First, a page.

This is Brian Boyer's résumé.

I began my career as a technologist and became a leader of software teams. But I wanted to do more to help people. So, I ditched the tech startups and found a new career in journalism.

It’s been a decade since I made the switch, and I believe my unusual experience has provided a helpful perspective on the many challenges we face.


Chief Product Officer, Interim

Hearken (2019)

Hearken asked me to join their team for the summer of 2019. I implemented product and project management best practices, role and goal setting tools, and coached the team on inter- and intra-team communications – the stuff you've gotta do to have a happy and healthy team.

I interviewed current and potential customers, established a product roadmap based on their needs, and lead the implementation of a robust system for tracking analytics and measuring the success of what we built. Fun!

VP, Product and People

Spirited Media (2017-2019)

Spirited Media created a new model for sustainable city journalism. Shortly after joining, I led the launch of membership programs in our three cities — including everything from coordinating our messaging, measuring success, and leading the design and development of our website, emails, and every other audience touchpoint.

Since we were a scrappy young company, I also led a wide range of HR and operations efforts, including goal setting, measuring success, employee on- and off-boarding, IT and OPSEC, knowledge management, and otherwise supporting team management and success.

Senior Supervising Editor, Visuals

NPR (2012-2016)

I was hired to build a newsroom development team, but we soon merged with the multimedia team to form Visuals. We made all kinds of special things on the web, including NPR’s elections, books and music projects, as well as bespoke story presentations — all the while serving as the newsroom’s service desks for photo, video, data and graphics.

We believed strongly in user-centered design, evidence-driven decision making, and sharing what we learned.

Grant Recipient and Leader

The Carebot (2016) and PANDA Project (2011)

The Carebot is a prototype for a better way to create, measure and communicate meaningful analytics for newsrooms, built with help from a Knight Foundation grant.

PANDA is a newsroom data library, also built with help from a Knight Foundation grant. It is currently in use at dozens of news organizations worldwide.

News Applications Editor

Chicago Tribune (2009-2012)

Chicago Tribune hired me to start their first newsroom development team. We built the Tribune’s elections, crime and schools products, and worked with reporters on data journalism and investigations. We designed and built a number of news properties, including ChicagoNow, TribLocal (now defunct) and Hoy Chicago. Our team became the model for many newsroom development shops: releasing open-source code, blogging about our methods, and working for the newsroom — not the IT department.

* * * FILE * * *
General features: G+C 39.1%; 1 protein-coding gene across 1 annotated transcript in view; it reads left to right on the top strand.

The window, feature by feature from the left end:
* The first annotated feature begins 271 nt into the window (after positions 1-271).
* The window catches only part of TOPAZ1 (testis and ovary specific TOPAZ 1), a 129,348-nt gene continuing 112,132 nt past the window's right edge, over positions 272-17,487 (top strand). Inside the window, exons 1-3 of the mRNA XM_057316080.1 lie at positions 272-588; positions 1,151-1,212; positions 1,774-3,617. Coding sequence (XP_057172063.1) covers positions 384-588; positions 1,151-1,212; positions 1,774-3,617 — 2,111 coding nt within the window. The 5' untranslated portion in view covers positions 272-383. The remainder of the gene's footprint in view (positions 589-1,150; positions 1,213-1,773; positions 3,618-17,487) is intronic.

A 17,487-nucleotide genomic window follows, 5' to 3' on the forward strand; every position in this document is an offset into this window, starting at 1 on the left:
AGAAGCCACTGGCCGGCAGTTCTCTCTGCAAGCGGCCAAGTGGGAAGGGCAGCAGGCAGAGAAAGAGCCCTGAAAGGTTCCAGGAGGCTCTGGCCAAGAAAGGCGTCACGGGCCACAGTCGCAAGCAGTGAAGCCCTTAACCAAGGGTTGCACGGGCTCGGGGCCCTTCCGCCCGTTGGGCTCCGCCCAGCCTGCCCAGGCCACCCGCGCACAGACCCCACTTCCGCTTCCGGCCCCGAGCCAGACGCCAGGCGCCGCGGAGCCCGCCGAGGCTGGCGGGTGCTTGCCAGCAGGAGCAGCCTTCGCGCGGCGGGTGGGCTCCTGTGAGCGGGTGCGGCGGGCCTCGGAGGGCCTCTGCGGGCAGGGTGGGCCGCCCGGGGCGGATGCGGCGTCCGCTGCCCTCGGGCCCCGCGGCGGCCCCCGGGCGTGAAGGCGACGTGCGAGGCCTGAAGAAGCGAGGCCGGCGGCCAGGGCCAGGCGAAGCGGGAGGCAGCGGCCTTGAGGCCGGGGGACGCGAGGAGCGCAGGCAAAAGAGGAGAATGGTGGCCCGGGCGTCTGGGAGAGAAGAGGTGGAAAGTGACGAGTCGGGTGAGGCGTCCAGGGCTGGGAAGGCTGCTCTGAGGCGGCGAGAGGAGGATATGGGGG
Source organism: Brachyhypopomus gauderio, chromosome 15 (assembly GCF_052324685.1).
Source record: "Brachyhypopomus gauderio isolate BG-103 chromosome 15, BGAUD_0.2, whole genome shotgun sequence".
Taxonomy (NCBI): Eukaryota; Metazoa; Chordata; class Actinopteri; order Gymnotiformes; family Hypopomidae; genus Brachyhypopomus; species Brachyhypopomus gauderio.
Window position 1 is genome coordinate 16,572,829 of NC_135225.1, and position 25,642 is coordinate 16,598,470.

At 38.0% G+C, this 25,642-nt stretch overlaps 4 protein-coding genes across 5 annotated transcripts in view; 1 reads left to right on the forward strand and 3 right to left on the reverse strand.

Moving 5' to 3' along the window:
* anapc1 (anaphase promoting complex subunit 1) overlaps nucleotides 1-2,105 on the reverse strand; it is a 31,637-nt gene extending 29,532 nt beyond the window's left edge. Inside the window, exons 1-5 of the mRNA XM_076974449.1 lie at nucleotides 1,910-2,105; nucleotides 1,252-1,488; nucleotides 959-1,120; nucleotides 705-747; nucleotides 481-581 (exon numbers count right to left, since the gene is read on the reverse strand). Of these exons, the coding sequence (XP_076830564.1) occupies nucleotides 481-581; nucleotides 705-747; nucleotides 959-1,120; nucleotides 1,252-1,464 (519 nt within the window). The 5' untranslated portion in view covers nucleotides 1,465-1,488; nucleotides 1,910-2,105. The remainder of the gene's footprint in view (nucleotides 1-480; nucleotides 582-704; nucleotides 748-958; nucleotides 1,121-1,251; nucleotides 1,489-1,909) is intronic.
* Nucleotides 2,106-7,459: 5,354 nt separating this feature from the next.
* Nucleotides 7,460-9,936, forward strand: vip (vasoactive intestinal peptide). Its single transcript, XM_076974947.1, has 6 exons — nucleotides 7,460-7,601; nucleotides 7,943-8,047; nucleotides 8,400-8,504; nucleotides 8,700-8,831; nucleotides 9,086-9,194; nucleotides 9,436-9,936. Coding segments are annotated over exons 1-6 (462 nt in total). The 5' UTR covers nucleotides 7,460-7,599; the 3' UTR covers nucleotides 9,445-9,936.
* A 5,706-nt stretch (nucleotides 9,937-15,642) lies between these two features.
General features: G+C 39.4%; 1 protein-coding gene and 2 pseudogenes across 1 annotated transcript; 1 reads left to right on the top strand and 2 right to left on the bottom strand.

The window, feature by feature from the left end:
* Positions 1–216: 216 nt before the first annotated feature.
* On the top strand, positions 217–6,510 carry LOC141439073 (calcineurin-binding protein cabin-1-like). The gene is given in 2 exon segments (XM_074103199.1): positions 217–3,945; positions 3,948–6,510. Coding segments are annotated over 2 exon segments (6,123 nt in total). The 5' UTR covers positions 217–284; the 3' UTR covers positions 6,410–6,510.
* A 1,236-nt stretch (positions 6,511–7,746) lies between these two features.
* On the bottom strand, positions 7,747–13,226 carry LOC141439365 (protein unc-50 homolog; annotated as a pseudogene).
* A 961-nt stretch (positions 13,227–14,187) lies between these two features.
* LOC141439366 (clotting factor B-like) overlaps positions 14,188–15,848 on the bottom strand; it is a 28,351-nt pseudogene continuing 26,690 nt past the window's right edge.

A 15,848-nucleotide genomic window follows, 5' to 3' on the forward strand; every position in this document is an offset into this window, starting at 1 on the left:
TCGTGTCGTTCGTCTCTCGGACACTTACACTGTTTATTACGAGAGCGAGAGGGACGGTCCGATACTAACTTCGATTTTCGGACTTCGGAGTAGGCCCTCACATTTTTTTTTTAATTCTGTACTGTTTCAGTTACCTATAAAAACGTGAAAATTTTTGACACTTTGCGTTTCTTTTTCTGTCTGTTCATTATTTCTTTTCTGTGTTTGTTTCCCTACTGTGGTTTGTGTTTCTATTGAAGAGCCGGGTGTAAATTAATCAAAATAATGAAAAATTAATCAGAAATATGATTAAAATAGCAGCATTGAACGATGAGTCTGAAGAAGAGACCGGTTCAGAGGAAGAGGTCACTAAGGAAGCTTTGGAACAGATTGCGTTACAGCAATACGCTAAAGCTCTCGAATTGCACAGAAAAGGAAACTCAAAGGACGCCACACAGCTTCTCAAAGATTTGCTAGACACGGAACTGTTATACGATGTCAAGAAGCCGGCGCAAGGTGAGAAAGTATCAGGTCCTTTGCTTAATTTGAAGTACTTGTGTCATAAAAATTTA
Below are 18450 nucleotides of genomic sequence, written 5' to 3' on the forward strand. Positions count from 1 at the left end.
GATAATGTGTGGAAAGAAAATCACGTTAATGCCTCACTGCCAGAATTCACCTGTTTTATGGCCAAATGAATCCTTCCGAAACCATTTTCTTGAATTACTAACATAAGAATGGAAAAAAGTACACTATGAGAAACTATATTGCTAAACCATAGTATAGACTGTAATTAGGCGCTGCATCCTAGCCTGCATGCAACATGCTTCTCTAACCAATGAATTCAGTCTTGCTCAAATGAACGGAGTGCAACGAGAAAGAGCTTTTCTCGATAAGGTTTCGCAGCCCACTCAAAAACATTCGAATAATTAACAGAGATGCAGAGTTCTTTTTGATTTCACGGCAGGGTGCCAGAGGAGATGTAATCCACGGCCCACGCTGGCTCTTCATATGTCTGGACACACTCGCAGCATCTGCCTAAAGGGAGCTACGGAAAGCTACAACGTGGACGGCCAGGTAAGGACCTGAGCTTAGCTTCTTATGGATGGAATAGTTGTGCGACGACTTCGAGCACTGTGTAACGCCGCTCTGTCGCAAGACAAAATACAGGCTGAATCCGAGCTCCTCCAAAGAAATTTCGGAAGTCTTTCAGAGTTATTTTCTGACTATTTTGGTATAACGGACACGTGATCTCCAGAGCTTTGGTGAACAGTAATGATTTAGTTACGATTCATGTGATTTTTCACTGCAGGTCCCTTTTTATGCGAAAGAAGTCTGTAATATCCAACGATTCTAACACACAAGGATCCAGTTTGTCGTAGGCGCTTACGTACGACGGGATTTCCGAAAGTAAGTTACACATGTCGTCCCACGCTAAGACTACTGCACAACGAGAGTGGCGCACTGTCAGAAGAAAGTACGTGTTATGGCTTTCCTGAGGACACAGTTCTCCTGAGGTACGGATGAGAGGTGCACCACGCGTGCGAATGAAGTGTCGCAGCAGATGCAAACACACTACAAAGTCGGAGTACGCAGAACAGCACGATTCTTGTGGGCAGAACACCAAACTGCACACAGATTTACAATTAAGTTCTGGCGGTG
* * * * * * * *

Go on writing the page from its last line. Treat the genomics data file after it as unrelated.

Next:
ProPublica (2009)

I was the first intern on the news applications team at ProPublica. I helped the team implement best practices for software development, and wrote some pretty fun code and stories.

Co-Founder, Software Architect

Daixo (2006-2007)

Daixo was an effort to build an awesome electronic medical records system designed for small, private practices. I led software development and marketing until leaving to pursue my master's degree.

Director of Product Development and Senior Software Architect

SAVO Group (2005-2006)

I led all aspects of the product development process at SAVO. This included architecture, APIs and interoperability, and automated testing, as well as creation of coding standards and best practices. Organizationally, I led the creation and implementation of new practices in project management, hiring and knowledge sharing.

Software Architect

kCura (2001-2005)

I was the first employee at kCura, where I learned the craft of software development. We created desktop, server and web applications, and worked in both consulting and product development. We were early adopters in many technologies and processes, including advanced source control, automated testing procedures, and Agile development methodologies.


Lante (2000-2001)

Lante was a dot-com consultancy that went belly-up as the bubble burst, just as I was getting started there.


Master of Science: Journalism

Medill School of Journalism, Northwestern University

I was one of the first two students enrolled in a Knight-funded program to bring experienced software developers into journalism. At Medill, I learned the craft of reporting, and for our final project, prototyped a set of alternative commenting models for online news — some of which are now commonplace.

Bachelor of Science: Computer Science, Minor: Technology and Management

University of Illinois at Urbana-Champaign

I studied computer science at UIUC, but spent most of my time in the ceramics studio. Unfortunately, engineers were forbidden from minoring in art, so I instead studied in the brand-new Technology and Management program, a sort of a mini-MBA for undergraduates.

You in?

Let's talk! I’d love to learn more about your team, and your vision for the future.